Highlights From the Apples & Oranges MEPP Benchmarking Study Revealed (Online Seminar)
- Would you like to know how your pension plan’s benefit and contribution rates compare to other plans?
- Is your plan getting the biggest bang for the buck? Are your plan’s benefits top quartile, bottom quartile, or something in between?
- How efficient your pension plan’s risk profile is relative to others?
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Summary of PBI’s Seminar Revealing MEPP Benchmarks Published in Benefits and Pensions Monitor
Article written by Nisha Singh and Nellie Hua, consultants at PBI Actuarial Consultants Ltd., published in the Benefits and Pensions Monitor Online.
The average employer/employee contribution to a multi-employer pension plan is $4.26 per hour, says H. Clare Pitcher, of PBI Actuarial Consultants. Speaking at its ‘Apples & Oranges: MEPP/TBP Benchmarking Study,’ he said the range for contributions is $1.09 to $7.60 per hour. Cindy Rynne, of PBI, said the survey, its first, is designed to reveal some benchmarks for MEPPs across the country.
Please click on the link above to view the article.
Addressing Underfunded Pension Plans with Contingency Reserves
How well-funded is your pension plan? A pension plan’s funded status is an indication of its financial health. Most plans’ funded positions were adversely affected by the economic crisis of 2008 but have improved since then. This article will help you better understand pension funding deficits, what caused them, and how to avoid them moving forward.
Please click on the following link to download the PDF of the article: Addressing Underfunded Pension Plans with Contingency Reservices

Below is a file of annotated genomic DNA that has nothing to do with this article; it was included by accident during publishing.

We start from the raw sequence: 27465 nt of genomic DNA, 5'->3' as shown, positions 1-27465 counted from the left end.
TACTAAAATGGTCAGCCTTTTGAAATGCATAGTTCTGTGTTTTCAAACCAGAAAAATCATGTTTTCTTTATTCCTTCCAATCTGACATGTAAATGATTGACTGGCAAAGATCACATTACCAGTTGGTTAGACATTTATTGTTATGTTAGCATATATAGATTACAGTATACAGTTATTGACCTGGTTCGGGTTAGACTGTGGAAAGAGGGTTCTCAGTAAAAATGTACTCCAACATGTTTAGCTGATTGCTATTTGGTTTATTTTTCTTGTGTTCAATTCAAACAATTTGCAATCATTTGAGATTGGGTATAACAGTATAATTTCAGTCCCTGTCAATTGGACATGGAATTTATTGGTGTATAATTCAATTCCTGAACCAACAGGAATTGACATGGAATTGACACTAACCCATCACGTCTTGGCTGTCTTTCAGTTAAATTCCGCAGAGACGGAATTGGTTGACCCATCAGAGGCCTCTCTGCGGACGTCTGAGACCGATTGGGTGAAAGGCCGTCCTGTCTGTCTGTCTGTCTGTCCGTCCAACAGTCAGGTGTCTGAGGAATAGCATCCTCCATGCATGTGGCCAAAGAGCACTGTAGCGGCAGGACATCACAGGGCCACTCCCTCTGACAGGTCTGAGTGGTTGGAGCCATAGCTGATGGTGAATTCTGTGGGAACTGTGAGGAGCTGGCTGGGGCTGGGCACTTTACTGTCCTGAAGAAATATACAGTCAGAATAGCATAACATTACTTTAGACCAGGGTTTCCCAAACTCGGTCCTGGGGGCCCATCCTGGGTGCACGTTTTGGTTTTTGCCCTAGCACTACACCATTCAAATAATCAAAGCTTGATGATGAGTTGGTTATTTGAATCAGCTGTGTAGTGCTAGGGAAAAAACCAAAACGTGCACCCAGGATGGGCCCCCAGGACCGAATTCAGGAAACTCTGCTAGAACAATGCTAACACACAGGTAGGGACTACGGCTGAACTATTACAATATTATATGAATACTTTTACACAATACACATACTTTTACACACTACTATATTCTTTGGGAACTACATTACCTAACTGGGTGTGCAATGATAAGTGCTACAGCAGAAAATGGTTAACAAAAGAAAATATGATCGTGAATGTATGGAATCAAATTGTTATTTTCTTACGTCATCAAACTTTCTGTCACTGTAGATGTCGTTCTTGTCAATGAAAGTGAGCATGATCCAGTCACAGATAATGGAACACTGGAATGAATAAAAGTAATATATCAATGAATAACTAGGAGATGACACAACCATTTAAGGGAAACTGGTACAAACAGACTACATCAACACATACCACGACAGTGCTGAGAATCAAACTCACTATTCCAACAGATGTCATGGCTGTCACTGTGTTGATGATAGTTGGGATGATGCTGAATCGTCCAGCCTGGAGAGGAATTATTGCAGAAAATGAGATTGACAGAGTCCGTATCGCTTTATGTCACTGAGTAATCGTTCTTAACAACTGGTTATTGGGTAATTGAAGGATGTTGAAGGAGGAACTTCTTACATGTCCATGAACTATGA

PBI Publishes a Pension Plan Sponsor’s Guide to the New Canadian Mortality Tables
A recent Canadian mortality study concludes we are living longer; good news for us, bad news for pension plan sponsors!
Mortality is a key assumption in calculating actuarial liabilities for pension plans and impacts the level of funding required. Historically, industry standard mortality tables were based largely on pension plan experience data from the United States. However, after the completion of a study by the Canadian Institute of Actuaries (CIA) which concluded that Canadians are living longer than previously expected, the CIA published new Canadian Pensioners’ Mortality (CPM) tables and mortality improvement scales. The impact of adopting these new tables will vary among plans, but most can expect an increase in plan liabilities and funding costs.
PBI has published A Pension Plan Sponsor’s Guide to the New Canadian Mortality Tables that examines what impact the new Canadian mortality tables will have on the multi-employer pension plan segment of our client base. The potentially significant increase in cost that would come with the use of the new CPM tables led PBI to take a careful look at each plan’s experience, rather than simply adopting the tables. The Guide reveals how some pension plans are handling the new tables and the potential cost implications, and also provides guidance to selecting appropriate plan-specific mortality assumptions.
For more information, we encourage you to contact your consulting actuary or to email [email protected] to be connected with a PBI consultant and receive a copy of A Pension Plan Sponsor’s Guide to the New Canadian Mortality Tables.
Provincial Budgets 2014: Ontario
On May 1, 2014, Minister of Finance Charles Sousa presented the 2014 Ontario budget. There are a number of proposals, in particular regarding pensions, for which we have provided the highlights of interest in this memo. With a minority government, and no support from either the PC or NDP, the Liberals will likely need to hold elections in June prior to presenting the Budget again.
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